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New fertility clinic opens in Dublin
Updated: 13:52, Tuesday, 17 January 2012
Hundreds of couples trying for a baby are expected to attend the new clinic
A new private fertility clinic has opened in Ireland which provides a treatment to identify embryos at risk of carrying an inherited disorder, prior to implantation.
Beacon Care Fertility in Sandyford in Dublin has been built at a cost of €2.5 million.
It hopes to treat hundreds of couples, many of whom currently travel to Britain for the treatment called Pre-implantation Genetic Diagnosis (PGD).
The treatment uses specialist probes individually designed for the patient, who may be at risk of passing on a devastating inherited disorder.
Fertility specialist Dr Simon Fishel said that PGD allows the clinic to screen eggs or early placental cells before the embryo goes back in the womb, to see if a genetic condition is being carried.
If this is the case, experts will try to have an embryo free of genetic disease to assist reproduction.
There are around nine assisted human reproduction clinics in Ireland, with most operating in the private sector.
The Beacon Clinic will also provide newer treatments available elsewhere in Ireland which reduce the risk of a further miscarriage and which can provide a better freeze-thaw survival rate for frozen eggs.
Reproductive immunology helps women who miscarry, or do not achieve embryo implantation in the womb, because their immune system rejects it.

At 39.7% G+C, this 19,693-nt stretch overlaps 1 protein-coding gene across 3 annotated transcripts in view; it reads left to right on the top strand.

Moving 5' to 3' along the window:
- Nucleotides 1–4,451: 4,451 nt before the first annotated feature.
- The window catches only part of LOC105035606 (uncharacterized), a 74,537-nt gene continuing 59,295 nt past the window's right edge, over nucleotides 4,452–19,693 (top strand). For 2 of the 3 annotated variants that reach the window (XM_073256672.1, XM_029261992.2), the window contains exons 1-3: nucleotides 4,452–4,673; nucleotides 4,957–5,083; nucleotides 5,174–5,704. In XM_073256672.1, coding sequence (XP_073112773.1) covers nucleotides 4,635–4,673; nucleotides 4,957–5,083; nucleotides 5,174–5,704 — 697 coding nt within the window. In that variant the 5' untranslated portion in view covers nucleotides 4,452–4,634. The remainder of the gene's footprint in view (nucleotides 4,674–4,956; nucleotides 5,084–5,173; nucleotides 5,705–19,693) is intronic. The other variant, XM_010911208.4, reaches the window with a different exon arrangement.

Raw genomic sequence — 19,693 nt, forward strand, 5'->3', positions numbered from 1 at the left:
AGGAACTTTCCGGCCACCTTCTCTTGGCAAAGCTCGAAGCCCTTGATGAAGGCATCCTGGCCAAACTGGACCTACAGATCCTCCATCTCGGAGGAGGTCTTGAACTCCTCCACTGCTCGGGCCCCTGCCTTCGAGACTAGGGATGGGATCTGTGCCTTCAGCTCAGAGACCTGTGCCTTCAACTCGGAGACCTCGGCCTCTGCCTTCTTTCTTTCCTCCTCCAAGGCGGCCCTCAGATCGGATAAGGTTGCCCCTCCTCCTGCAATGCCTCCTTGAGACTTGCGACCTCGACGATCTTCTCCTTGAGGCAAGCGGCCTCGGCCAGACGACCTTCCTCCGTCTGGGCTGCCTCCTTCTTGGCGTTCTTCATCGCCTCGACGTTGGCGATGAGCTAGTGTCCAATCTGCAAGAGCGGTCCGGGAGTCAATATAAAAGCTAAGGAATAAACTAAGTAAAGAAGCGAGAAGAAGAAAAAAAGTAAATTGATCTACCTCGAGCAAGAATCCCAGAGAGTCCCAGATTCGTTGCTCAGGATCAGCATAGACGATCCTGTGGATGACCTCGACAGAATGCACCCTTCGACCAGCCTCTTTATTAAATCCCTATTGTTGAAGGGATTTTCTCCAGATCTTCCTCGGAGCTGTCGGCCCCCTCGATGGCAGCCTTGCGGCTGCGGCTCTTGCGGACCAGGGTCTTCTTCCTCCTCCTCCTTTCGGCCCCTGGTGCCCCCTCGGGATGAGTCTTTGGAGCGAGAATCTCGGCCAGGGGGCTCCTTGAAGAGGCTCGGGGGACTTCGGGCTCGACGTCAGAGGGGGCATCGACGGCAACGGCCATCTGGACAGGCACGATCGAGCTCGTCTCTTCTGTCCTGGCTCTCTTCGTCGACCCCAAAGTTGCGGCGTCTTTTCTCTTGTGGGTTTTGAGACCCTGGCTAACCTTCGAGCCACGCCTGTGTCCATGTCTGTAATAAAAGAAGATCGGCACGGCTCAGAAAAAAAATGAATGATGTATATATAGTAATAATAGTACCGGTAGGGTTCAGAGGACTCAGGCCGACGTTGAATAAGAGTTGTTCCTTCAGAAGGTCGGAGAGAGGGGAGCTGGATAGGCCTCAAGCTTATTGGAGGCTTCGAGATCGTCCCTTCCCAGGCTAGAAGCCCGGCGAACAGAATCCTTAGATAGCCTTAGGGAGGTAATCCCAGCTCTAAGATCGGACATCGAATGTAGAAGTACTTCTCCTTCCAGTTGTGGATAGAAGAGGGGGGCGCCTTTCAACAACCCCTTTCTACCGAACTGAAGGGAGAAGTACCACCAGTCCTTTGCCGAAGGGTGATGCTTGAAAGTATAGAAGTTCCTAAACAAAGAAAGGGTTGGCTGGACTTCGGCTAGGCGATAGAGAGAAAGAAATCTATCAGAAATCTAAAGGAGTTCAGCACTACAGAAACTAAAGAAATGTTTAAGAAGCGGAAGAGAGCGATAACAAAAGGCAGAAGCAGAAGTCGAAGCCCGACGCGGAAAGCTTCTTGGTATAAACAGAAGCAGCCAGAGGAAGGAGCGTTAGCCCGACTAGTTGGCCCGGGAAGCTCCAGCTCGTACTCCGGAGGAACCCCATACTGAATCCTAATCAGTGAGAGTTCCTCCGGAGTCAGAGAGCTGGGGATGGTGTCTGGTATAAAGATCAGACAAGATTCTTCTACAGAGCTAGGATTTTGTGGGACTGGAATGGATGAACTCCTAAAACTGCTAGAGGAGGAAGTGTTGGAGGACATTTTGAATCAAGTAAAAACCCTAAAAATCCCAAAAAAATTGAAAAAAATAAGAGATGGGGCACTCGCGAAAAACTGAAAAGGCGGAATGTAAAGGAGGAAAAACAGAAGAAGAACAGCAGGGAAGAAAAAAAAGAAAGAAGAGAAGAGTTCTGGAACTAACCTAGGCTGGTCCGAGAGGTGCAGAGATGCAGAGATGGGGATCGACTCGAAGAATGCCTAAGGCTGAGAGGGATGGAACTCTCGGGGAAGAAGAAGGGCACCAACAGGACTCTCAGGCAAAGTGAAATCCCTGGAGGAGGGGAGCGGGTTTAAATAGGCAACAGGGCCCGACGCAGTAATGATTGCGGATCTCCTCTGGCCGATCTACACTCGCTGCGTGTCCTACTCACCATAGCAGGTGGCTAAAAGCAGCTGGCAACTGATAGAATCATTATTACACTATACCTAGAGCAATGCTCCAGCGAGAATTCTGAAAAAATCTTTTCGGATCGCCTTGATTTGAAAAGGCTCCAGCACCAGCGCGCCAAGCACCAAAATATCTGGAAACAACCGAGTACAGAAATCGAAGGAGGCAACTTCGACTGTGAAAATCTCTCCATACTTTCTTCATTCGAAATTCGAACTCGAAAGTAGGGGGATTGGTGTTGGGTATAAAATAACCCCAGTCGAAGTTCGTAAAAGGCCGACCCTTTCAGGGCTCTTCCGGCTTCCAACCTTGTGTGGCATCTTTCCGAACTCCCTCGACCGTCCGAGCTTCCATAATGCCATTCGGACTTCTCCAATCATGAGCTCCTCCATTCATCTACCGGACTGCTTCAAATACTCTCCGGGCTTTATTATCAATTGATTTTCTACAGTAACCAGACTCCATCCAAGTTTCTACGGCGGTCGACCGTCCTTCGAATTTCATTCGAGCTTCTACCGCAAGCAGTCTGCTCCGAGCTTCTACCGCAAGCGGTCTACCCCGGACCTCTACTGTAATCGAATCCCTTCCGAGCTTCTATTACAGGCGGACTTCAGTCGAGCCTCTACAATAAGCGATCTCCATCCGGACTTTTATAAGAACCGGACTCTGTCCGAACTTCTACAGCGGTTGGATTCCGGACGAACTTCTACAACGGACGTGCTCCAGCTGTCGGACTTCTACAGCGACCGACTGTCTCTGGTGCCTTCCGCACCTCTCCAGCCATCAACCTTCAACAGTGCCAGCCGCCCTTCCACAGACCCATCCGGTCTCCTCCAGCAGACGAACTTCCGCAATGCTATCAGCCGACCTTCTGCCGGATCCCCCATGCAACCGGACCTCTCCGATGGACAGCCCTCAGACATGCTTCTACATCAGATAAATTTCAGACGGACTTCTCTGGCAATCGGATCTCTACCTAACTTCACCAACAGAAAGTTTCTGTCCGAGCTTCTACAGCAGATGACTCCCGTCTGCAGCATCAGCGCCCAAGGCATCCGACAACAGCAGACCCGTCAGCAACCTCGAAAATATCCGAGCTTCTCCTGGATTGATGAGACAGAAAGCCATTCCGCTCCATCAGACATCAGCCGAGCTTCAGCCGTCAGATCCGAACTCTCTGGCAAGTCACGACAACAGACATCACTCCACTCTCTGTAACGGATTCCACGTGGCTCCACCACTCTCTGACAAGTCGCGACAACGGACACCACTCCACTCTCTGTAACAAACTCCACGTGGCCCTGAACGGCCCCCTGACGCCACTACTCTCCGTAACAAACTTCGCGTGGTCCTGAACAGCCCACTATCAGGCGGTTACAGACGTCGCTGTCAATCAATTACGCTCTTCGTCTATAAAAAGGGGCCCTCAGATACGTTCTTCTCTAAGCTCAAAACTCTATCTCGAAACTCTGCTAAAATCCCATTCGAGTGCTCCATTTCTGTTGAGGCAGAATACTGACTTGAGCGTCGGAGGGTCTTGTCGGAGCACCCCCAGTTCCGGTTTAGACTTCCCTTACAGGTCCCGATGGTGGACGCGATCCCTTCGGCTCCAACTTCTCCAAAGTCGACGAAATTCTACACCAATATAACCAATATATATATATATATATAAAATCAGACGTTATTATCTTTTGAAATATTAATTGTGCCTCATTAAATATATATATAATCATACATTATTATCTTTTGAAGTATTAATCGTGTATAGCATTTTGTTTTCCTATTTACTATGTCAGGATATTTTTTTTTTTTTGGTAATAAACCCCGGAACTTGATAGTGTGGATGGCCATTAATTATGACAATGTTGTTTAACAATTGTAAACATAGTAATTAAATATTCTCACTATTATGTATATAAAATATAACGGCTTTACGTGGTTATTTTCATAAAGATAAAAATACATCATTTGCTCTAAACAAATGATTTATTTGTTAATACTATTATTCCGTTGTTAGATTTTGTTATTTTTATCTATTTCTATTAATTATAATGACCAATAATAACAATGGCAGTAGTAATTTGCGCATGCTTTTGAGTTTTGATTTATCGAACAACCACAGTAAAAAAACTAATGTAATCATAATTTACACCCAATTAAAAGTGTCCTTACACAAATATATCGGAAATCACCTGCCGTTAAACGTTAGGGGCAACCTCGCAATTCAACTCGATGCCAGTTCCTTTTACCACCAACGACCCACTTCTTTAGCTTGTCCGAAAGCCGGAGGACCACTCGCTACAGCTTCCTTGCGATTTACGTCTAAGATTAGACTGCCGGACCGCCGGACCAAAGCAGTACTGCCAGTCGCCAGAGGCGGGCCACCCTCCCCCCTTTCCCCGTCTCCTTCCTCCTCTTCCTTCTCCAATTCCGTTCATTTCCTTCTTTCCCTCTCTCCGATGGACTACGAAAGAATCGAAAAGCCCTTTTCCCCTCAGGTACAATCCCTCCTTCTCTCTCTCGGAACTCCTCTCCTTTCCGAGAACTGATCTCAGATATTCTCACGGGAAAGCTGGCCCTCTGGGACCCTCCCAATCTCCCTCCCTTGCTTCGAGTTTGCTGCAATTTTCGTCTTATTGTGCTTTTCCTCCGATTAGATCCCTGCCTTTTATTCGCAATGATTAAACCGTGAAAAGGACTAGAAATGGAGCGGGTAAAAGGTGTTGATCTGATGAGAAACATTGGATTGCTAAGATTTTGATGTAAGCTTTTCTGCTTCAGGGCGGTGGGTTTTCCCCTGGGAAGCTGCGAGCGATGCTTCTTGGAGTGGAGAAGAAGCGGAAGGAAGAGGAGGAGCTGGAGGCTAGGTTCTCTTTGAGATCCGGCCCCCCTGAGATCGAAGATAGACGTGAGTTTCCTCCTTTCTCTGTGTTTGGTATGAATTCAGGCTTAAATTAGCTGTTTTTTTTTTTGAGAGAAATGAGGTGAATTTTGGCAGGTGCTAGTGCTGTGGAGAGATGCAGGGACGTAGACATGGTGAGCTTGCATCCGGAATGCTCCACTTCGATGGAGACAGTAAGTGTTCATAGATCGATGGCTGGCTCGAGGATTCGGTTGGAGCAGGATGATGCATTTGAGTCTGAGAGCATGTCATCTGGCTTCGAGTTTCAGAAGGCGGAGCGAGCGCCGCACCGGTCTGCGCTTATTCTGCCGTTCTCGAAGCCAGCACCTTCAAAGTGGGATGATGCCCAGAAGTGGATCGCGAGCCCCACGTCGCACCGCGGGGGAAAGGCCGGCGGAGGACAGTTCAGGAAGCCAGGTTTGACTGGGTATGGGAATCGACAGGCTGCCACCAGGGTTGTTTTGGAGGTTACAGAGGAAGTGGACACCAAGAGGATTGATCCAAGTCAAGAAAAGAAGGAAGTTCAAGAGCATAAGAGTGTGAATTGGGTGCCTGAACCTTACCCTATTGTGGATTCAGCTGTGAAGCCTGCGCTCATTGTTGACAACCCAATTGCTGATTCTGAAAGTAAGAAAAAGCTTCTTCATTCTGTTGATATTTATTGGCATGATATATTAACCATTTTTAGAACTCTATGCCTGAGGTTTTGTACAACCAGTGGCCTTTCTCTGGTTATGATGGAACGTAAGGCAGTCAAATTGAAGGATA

Screening for chromosome anomalies is also provided as this is the biggest cause of embryo failure.
New time-lapse imaging technology allows experts to watch the cells of an embryo develop over days and will show if the embryo is not viable, which occurs in around 70% of cases.
Unlike most of Europe, Ireland has no legislation in the area of assisted human reproduction, although there are Medical Council guidelines in place and established clinical practice.
The 2005 Commission on Assisted Human Reproduction report recommended legislation and a body to regulate this complex sector.
No date is yet available from the Government for the publication of promised legislation.
Dr Fishel said there was a degree of regulation in Ireland.
He said that in Britain the area was heavily regulated and it was up to the Government and Irish people to determine how much regulation is needed here.
He said it was important that pregnancy rates issued by clinics were genuine and that they were audited.